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How artificial intelligence could revolutionise work at Sellafield

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We talk about robots a lot at Sellafield – the way they are revolutionising what we do and how we do it, which in turn is helping us create a clean and safe environment for future generations.

Mel Willis a robotics project engineer, who works in our robotics and artificial intelligence team, tells us how it’s the other side of her team’s work – the introduction and development of artificial intelligence (AI) – that could bring the bigger changes.

Mel explains:

Imagine a world where old-but-important paper files are scanned and collated – and become fully searchable. Where our facilities are automatically checked for corrosion or degradation. Where every photo we take is checked and given a security marking dependant on its content.

It's these pieces of work, and a thousand others, which AI systems could help us achieve, either in whole or partly. It could free our people up to do other work, speeding up jobs, delivering value for money – and even keep them out of harm’s way.

Our robotics and AI capability is developing our strategy for artificial intelligence. We recently took part in a workshop organised by the Nuclear Institute, bringing together AI work from across the nuclear industry.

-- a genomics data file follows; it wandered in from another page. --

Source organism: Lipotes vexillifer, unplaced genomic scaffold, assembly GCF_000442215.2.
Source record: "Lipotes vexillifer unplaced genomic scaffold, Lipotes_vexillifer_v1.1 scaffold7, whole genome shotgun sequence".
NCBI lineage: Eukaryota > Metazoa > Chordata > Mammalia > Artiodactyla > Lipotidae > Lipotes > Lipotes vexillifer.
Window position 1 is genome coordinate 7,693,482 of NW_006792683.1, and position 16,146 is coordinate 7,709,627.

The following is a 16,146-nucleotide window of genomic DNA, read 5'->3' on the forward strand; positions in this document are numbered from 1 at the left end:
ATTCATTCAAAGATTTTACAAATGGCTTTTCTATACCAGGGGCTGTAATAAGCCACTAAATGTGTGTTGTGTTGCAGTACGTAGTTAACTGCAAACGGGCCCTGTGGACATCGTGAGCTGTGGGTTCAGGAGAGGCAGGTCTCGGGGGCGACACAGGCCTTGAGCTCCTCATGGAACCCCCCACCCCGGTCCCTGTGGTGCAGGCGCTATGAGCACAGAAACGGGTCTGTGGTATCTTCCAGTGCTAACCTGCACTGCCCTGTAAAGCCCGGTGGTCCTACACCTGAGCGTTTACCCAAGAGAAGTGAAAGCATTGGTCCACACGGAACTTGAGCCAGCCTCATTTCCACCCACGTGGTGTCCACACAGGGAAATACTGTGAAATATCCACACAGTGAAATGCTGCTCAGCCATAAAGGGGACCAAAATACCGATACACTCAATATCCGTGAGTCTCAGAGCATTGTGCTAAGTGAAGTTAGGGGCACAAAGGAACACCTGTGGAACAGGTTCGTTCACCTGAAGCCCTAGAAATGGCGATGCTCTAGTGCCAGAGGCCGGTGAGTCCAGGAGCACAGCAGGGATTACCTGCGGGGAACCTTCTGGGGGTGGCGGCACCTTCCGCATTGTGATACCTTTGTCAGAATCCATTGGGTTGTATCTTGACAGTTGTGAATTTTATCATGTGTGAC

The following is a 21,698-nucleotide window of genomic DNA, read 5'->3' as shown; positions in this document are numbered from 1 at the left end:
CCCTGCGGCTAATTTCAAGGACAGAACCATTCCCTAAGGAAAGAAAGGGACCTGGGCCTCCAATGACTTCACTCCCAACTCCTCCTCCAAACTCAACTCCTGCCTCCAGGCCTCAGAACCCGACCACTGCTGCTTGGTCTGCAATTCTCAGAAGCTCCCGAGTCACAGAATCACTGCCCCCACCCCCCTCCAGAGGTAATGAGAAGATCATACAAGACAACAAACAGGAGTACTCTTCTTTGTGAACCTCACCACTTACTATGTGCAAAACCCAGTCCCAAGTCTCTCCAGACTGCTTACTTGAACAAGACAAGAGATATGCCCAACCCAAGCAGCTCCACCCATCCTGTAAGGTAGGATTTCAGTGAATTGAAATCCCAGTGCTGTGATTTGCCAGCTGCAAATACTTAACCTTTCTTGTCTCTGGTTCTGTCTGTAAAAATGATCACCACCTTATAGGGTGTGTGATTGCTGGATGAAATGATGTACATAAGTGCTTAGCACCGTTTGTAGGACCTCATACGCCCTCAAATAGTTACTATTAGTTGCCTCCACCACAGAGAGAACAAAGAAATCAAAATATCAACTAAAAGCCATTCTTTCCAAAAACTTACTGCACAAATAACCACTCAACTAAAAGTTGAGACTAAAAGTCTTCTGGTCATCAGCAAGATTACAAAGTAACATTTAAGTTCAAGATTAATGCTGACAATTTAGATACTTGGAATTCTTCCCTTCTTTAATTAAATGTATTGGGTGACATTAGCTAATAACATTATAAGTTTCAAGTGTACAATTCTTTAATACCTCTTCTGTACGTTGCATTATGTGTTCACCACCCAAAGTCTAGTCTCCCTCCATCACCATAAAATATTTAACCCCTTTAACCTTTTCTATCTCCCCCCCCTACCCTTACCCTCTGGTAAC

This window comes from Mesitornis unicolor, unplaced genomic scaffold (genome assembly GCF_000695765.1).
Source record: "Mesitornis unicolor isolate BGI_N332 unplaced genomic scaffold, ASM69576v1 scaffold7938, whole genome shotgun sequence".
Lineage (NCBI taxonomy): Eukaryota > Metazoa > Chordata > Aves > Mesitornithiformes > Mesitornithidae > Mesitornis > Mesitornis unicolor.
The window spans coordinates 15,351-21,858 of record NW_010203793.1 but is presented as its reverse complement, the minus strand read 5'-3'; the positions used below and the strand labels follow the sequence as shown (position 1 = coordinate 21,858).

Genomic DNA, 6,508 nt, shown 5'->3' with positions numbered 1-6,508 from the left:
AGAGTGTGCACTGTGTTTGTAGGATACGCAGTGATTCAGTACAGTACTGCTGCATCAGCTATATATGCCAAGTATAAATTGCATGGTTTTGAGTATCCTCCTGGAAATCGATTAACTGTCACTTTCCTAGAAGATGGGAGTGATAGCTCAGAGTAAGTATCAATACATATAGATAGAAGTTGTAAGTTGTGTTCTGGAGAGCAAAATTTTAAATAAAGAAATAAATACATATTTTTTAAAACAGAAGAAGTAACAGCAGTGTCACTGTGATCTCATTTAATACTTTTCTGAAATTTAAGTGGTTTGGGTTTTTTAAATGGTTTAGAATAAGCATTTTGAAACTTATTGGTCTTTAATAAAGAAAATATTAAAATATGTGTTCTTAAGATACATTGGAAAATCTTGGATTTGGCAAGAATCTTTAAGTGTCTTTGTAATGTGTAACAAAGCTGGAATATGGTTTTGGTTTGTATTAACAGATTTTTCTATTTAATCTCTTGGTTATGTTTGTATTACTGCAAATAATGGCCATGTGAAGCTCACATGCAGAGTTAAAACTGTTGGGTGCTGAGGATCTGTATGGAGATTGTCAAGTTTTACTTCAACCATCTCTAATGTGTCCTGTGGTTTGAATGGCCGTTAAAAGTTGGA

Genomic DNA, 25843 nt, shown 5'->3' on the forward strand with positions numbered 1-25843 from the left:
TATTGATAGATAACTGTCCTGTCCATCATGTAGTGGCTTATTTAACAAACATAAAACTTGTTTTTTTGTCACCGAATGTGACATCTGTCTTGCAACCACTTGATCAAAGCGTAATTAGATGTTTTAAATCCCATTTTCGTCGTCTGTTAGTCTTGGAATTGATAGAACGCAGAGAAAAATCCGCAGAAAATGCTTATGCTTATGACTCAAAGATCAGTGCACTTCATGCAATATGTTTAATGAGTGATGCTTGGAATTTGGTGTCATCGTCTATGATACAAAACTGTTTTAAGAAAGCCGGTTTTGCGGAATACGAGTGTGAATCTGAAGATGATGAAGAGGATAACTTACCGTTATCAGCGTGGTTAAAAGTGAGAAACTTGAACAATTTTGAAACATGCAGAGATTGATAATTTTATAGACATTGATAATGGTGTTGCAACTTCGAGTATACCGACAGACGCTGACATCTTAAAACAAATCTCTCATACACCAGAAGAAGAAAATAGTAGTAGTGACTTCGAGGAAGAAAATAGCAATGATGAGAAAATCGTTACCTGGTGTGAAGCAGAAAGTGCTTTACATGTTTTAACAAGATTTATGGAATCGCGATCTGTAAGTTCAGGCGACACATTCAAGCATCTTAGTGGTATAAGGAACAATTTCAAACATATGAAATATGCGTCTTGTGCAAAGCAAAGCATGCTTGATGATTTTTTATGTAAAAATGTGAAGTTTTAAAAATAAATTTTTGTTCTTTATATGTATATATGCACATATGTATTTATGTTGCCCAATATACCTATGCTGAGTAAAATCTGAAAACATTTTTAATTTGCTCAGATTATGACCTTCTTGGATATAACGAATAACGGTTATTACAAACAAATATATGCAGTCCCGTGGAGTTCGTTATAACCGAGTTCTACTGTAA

From left to right - Iain Darby from Dounreay, Dan Garbutt from Magnox, Mel Willis and Andy Cooney from Sellafield Ltd

We want it to be ‘business as usual’. It’s the next step – we’ve seen our robotics work bring in AI but there’s so much more it can do.

For most people, AI is part of their lives – including the personal lives of our workforce. From how you find photos on your phone to what you watch on Netflix, it’s all around us.

But of course, allowing AI systems to make decisions on a nuclear site is a world away from tagging faces in photos on your phone. Which is why workshops like the one we attended are so important. Hearing what’s on offer and working with partners is vital as we figure out how we can bring AI into nuclear applications.

We’ve identified 15 areas where we could use AI, ranging from chemistry in our facilities to sorting images from our drones. A lot of them are about saving human time. And of course, most of it isn’t new – it’s just new to nuclear.

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